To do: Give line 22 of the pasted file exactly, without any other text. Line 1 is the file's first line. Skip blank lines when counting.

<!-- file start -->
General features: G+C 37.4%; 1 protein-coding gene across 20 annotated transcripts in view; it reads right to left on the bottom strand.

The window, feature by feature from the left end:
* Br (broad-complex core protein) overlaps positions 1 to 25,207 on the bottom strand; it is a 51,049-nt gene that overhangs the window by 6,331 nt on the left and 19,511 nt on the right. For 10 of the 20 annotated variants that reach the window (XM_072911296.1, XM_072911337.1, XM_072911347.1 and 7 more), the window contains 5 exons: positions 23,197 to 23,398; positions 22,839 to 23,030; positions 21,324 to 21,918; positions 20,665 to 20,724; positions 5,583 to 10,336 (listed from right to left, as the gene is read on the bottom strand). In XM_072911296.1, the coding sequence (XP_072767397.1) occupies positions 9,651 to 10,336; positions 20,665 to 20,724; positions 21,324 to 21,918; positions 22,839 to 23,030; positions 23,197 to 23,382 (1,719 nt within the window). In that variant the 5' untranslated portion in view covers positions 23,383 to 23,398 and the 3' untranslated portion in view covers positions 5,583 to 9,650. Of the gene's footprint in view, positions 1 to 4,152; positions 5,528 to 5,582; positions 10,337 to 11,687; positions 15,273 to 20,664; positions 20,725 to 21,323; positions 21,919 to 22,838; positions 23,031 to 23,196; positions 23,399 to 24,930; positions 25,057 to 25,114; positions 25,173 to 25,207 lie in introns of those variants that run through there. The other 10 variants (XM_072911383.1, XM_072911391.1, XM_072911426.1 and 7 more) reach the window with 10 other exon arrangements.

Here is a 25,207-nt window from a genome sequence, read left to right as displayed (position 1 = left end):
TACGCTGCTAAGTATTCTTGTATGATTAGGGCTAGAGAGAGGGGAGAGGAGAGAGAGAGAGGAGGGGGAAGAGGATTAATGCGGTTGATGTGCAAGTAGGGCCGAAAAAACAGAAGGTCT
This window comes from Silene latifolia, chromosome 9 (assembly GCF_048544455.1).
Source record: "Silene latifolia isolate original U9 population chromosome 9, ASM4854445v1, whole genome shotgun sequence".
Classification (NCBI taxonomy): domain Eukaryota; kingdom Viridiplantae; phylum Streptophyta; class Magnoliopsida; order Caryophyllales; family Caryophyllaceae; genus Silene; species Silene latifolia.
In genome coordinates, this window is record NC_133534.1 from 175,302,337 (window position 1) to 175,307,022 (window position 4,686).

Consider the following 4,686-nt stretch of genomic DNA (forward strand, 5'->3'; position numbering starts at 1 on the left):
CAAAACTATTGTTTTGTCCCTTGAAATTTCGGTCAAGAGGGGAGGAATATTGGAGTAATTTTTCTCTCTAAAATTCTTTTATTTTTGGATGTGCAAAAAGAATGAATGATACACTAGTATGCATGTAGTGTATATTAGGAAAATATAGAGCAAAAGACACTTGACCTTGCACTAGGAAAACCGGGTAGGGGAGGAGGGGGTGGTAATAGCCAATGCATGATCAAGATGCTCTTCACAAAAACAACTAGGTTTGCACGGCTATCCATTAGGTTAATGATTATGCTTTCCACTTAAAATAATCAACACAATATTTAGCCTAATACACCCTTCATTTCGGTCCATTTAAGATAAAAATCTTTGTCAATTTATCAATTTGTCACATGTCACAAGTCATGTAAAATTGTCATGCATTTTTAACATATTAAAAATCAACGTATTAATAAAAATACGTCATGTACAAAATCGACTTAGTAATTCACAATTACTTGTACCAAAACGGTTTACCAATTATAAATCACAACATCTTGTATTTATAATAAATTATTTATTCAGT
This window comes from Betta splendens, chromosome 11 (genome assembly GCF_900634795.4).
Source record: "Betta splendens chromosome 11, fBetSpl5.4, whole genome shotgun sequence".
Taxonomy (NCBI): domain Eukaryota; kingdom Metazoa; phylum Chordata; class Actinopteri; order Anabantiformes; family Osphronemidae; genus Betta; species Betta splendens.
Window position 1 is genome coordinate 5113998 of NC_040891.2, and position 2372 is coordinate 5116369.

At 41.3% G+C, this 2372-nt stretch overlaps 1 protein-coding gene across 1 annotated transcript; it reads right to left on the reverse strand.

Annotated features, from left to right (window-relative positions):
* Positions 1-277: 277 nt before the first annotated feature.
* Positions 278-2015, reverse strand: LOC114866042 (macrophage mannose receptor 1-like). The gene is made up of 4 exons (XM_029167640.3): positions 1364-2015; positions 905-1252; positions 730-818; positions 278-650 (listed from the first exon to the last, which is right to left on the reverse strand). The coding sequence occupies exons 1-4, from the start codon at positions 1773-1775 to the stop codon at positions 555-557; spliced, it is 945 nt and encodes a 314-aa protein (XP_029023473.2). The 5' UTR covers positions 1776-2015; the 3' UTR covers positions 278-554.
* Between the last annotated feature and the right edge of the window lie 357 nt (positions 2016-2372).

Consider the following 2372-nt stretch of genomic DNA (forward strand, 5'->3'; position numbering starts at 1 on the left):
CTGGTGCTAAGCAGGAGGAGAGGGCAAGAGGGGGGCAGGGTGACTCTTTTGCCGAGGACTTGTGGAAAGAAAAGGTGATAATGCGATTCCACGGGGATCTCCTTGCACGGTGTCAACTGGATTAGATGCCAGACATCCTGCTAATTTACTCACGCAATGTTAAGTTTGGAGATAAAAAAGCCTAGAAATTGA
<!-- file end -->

CTGGTGCTAAGCAGGAGGAGAGGGCAAGAGGGGGGCAGGGTGACTCTTTTGCCGAGGACTTGTGGAAAGAAAAGGTGATAATGCGATTCCACGGGGATCTCCTTGCACGGTGTCAACTGGATTAGATGCCAGACATCCTGCTAATTTACTCACGCAATGTTAAGTTTGGAGATAAAAAAGCCTAGAAATTGA